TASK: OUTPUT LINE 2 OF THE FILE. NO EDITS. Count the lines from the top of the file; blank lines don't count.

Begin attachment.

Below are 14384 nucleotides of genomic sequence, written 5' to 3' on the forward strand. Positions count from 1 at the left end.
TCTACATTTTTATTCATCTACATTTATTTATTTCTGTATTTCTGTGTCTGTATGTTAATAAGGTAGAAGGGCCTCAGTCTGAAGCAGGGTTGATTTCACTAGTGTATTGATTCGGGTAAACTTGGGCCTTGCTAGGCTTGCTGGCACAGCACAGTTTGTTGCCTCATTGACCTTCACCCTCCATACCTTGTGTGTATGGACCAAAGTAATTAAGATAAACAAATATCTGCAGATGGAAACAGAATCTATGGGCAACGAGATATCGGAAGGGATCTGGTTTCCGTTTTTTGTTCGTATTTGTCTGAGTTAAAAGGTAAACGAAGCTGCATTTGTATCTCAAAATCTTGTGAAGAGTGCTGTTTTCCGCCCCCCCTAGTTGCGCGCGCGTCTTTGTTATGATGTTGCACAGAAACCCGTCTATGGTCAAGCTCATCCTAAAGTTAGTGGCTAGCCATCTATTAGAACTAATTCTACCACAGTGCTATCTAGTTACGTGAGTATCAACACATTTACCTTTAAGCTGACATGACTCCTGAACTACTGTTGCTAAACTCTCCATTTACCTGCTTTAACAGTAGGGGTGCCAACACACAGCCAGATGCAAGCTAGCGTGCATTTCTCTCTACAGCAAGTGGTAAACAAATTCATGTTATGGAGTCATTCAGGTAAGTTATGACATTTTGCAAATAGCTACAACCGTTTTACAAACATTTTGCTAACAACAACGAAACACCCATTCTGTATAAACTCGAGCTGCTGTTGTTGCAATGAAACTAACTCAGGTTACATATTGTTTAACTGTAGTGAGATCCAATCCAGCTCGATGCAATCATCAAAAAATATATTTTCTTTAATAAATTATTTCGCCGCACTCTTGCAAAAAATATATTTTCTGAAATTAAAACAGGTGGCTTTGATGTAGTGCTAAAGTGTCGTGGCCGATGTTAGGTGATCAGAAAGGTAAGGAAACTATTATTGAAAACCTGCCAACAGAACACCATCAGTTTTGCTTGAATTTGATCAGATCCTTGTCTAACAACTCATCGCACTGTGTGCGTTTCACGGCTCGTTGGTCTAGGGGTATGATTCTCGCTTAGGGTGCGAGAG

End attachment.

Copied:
TCTACATTTTTATTCATCTACATTTATTTATTTCTGTATTTCTGTGTCTGTATGTTAATAAGGTAGAAGGGCCTCAGTCTGAAGCAGGGTTGATTTCACTAGTGTATTGATTCGGGTAAACTTGGGCCTTGCTAGGCTTGCTGGCACAGCACAGTTTGTTGCCTCATTGACCTTCACCCTCCATACCTTGTGTGTATGGACCAAAGTAATTAAGATAAACAAATATCTGCAGATGGAAACAGAATCTATGGGCAACGAGATATCGGAAGGGATCTGGTTTCCGTTTTTTGTTCGTATTTGTCTGAGTTAAAAGGTAAACGAAGCTGCATTTGTATCTCAAAATCTTGTGAAGAGTGCTGTTTTCCGCCCCCCCTAGTTGCGCGCGCGTCTTTGTTATGATGTTGCACAGAAACCCGTCTATGGTCAAGCTCATCCTAAAGTTAGTGGCTAGCCATCTATTAGAACTAATTCTACCACAGTGCTATCTAGTTACGTGAGTATCAACACATTTACCTTTAAGCTGACATGACTCCTGAACTACTGTTGCTAAACTCTCCATTTACCTGCTTTAACAGTAGGGGTGCCAACACACAGCCAGATGCAAGCTAGCGTGCATTTCTCTCTACAGCAAGTGGTAAACAAATTCATGTTATGGAGTCATTCAGGTAAGTTATGACATTTTGCAAATAGCTACAACCGTTTTACAAACATTTTGCTAACAACAACGAAACACCCATTCTGTATAAACTCGAGCTGCTGTTGTTGCAATGAAACTAACTCAGGTTACATATTGTTTAACTGTAGTGAGATCCAATCCAGCTCGATGCAATCATCAAAAAATATATTTTCTTTAATAAATTATTTCGCCGCACTCTTGCAAAAAATATATTTTCTGAAATTAAAACAGGTGGCTTTGATGTAGTGCTAAAGTGTCGTGGCCGATGTTAGGTGATCAGAAAGGTAAGGAAACTATTATTGAAAACCTGCCAACAGAACACCATCAGTTTTGCTTGAATTTGATCAGATCCTTGTCTAACAACTCATCGCACTGTGTGCGTTTCACGGCTCGTTGGTCTAGGGGTATGATTCTCGCTTAGGGTGCGAGAG